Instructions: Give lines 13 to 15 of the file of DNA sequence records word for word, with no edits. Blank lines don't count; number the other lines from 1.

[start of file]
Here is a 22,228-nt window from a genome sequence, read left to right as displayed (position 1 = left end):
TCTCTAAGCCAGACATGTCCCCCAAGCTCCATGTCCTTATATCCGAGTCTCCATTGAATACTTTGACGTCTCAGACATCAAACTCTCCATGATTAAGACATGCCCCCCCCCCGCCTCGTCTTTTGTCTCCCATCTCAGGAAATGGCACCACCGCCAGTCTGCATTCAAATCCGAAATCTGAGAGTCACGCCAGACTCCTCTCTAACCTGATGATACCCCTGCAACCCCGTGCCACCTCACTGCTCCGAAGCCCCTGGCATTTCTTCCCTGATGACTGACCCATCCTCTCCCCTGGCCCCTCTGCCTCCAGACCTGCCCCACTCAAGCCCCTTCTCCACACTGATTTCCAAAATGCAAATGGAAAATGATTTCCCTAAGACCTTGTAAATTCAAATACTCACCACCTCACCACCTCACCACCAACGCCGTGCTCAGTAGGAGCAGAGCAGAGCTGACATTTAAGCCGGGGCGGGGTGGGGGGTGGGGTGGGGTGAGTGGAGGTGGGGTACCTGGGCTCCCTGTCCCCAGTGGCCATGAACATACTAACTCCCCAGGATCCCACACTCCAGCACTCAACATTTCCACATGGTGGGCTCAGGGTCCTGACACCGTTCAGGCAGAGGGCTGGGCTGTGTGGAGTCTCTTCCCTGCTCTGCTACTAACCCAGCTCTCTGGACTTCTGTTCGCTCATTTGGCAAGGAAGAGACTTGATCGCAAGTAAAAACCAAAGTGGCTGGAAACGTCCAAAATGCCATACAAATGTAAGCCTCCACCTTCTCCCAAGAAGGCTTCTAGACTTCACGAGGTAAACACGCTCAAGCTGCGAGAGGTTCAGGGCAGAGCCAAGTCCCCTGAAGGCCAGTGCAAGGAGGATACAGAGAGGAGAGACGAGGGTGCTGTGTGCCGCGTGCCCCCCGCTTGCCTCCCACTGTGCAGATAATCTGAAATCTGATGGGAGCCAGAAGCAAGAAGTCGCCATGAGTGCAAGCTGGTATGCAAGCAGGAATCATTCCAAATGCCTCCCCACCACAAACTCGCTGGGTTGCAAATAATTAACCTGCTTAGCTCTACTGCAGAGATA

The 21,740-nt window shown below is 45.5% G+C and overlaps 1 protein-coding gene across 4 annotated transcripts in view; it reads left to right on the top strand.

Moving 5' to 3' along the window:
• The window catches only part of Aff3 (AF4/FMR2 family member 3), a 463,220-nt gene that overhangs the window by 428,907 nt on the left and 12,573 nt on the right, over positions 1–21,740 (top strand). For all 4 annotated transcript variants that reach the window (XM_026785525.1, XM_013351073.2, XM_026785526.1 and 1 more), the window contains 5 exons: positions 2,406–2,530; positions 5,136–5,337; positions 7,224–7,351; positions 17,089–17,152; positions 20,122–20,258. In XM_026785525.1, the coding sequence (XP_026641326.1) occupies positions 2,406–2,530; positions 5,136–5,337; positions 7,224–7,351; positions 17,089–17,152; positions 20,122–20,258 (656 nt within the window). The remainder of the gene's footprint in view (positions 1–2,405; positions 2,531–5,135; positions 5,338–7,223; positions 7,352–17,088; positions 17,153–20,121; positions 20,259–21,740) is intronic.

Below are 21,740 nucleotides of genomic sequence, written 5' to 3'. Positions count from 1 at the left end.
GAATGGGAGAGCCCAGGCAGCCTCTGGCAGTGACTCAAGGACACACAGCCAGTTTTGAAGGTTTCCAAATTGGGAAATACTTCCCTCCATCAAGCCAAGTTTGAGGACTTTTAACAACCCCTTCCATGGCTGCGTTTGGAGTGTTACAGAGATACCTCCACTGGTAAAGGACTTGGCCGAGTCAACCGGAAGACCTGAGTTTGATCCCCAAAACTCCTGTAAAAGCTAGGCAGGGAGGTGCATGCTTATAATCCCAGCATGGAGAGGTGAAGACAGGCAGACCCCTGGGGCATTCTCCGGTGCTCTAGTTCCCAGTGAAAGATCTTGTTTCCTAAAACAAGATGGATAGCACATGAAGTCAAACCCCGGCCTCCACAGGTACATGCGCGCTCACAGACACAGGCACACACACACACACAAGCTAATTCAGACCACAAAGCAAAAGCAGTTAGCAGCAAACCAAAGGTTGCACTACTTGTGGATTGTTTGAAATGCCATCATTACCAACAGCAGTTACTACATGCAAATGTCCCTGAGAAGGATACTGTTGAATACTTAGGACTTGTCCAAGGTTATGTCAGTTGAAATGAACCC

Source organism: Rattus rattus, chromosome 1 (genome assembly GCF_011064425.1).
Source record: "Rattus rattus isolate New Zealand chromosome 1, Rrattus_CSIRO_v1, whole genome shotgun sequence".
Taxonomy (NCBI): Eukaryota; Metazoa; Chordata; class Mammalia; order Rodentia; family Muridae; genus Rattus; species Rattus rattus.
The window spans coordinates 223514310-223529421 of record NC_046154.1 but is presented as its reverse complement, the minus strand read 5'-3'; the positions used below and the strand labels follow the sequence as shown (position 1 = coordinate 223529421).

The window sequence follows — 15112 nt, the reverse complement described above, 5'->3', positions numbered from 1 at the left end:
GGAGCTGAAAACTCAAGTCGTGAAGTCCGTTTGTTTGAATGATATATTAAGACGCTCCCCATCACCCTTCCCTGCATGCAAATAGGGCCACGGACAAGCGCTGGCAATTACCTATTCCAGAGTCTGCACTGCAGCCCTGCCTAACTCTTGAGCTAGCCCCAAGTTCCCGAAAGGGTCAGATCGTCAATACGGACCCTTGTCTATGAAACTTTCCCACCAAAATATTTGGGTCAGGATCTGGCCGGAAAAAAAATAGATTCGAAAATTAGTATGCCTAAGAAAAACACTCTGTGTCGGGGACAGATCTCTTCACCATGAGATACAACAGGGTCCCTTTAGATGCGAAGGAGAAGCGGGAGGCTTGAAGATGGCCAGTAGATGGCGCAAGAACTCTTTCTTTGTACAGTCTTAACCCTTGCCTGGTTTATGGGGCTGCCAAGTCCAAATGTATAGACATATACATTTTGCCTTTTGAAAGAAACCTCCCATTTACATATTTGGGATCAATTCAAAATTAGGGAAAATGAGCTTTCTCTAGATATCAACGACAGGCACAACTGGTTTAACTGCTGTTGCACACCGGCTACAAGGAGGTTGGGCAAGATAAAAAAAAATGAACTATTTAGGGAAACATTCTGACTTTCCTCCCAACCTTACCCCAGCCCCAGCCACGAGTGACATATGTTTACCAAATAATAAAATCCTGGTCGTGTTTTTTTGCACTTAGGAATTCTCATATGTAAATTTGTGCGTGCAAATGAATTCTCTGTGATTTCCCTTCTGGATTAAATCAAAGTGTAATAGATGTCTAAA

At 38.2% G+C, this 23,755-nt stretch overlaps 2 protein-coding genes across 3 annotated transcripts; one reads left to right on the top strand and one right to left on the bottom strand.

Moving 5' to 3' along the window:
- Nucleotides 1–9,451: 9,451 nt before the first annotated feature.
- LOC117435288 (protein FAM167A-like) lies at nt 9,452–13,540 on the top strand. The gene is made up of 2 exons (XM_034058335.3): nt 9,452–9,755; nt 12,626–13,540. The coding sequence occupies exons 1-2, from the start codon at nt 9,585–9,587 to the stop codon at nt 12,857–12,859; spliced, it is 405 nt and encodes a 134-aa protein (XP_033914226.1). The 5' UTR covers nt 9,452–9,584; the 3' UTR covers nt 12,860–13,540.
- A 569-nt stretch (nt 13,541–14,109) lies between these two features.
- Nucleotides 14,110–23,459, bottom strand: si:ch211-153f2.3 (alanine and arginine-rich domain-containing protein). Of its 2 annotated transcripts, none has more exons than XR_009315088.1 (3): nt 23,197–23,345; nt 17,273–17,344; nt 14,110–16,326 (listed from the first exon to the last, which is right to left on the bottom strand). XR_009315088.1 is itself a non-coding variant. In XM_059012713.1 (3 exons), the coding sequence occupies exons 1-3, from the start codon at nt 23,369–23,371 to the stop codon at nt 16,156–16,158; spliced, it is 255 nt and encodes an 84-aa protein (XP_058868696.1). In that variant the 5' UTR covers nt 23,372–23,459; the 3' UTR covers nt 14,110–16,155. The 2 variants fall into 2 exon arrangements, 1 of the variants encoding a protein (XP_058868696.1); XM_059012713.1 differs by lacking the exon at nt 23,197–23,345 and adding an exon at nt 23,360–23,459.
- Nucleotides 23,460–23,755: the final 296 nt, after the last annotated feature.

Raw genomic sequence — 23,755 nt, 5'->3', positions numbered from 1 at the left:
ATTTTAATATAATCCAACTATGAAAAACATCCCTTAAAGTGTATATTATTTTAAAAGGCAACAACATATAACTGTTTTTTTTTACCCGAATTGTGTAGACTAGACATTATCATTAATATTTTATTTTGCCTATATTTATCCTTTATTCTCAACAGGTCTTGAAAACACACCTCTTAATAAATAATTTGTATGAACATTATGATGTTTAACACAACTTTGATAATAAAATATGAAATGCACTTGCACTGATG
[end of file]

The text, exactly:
GGAGCTGAAAACTCAAGTCGTGAAGTCCGTTTGTTTGAATGATATATTAAGACGCTCCCCATCACCCTTCCCTGCATGCAAATAGGGCCACGGACAAGCGCTGGCAATTACCTATTCCAGAGTCTGCACTGCAGCCCTGCCTAACTCTTGAGCTAGCCCCAAGTTCCCGAAAGGGTCAGATCGTCAATACGGACCCTTGTCTATGAAACTTTCCCACCAAAATATTTGGGTCAGGATCTGGCCGGAAAAAAAATAGATTCGAAAATTAGTATGCCTAAGAAAAACACTCTGTGTCGGGGACAGATCTCTTCACCATGAGATACAACAGGGTCCCTTTAGATGCGAAGGAGAAGCGGGAGGCTTGAAGATGGCCAGTAGATGGCGCAAGAACTCTTTCTTTGTACAGTCTTAACCCTTGCCTGGTTTATGGGGCTGCCAAGTCCAAATGTATAGACATATACATTTTGCCTTTTGAAAGAAACCTCCCATTTACATATTTGGGATCAATTCAAAATTAGGGAAAATGAGCTTTCTCTAGATATCAACGACAGGCACAACTGGTTTAACTGCTGTTGCACACCGGCTACAAGGAGGTTGGGCAAGATAAAAAAAAATGAACTATTTAGGGAAACATTCTGACTTTCCTCCCAACCTTACCCCAGCCCCAGCCACGAGTGACATATGTTTACCAAATAATAAAATCCTGGTCGTGTTTTTTTGCACTTAGGAATTCTCATATGTAAATTTGTGCGTGCAAATGAATTCTCTGTGATTTCCCTTCTGGATTAAATCAAAGTGTAATAGATGTCTAAA

At 38.2% G+C, this 23,755-nt stretch overlaps 2 protein-coding genes across 3 annotated transcripts; one reads left to right on the top strand and one right to left on the bottom strand.

Moving 5' to 3' along the window: